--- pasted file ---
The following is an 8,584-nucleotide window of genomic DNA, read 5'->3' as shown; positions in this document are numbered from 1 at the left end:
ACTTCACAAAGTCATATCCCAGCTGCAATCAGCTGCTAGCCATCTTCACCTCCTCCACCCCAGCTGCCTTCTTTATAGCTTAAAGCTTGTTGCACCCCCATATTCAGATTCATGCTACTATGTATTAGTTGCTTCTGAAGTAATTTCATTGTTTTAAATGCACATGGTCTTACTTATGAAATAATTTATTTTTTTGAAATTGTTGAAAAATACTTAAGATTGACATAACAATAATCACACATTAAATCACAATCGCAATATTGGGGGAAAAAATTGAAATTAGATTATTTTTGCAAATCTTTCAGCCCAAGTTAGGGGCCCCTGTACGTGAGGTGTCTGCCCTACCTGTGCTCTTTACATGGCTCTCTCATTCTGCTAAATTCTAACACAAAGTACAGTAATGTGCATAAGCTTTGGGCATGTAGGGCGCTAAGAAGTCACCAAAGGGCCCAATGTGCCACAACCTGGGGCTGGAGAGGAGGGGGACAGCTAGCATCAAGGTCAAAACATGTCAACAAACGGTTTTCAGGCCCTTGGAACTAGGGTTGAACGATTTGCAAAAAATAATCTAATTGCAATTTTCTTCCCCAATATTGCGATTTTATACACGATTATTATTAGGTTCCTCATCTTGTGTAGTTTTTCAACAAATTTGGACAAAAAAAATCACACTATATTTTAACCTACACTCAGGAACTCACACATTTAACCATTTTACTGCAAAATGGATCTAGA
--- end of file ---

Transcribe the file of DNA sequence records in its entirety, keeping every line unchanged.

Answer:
The following is an 8,584-nucleotide window of genomic DNA, read 5'->3' as shown; positions in this document are numbered from 1 at the left end:
ACTTCACAAAGTCATATCCCAGCTGCAATCAGCTGCTAGCCATCTTCACCTCCTCCACCCCAGCTGCCTTCTTTATAGCTTAAAGCTTGTTGCACCCCCATATTCAGATTCATGCTACTATGTATTAGTTGCTTCTGAAGTAATTTCATTGTTTTAAATGCACATGGTCTTACTTATGAAATAATTTATTTTTTTGAAATTGTTGAAAAATACTTAAGATTGACATAACAATAATCACACATTAAATCACAATCGCAATATTGGGGGAAAAAATTGAAATTAGATTATTTTTGCAAATCTTTCAGCCCAAGTTAGGGGCCCCTGTACGTGAGGTGTCTGCCCTACCTGTGCTCTTTACATGGCTCTCTCATTCTGCTAAATTCTAACACAAAGTACAGTAATGTGCATAAGCTTTGGGCATGTAGGGCGCTAAGAAGTCACCAAAGGGCCCAATGTGCCACAACCTGGGGCTGGAGAGGAGGGGGACAGCTAGCATCAAGGTCAAAACATGTCAACAAACGGTTTTCAGGCCCTTGGAACTAGGGTTGAACGATTTGCAAAAAATAATCTAATTGCAATTTTCTTCCCCAATATTGCGATTTTATACACGATTATTATTAGGTTCCTCATCTTGTGTAGTTTTTCAACAAATTTGGACAAAAAAAATCACACTATATTTTAACCTACACTCAGGAACTCACACATTTAACCATTTTACTGCAAAATGGATCTAGA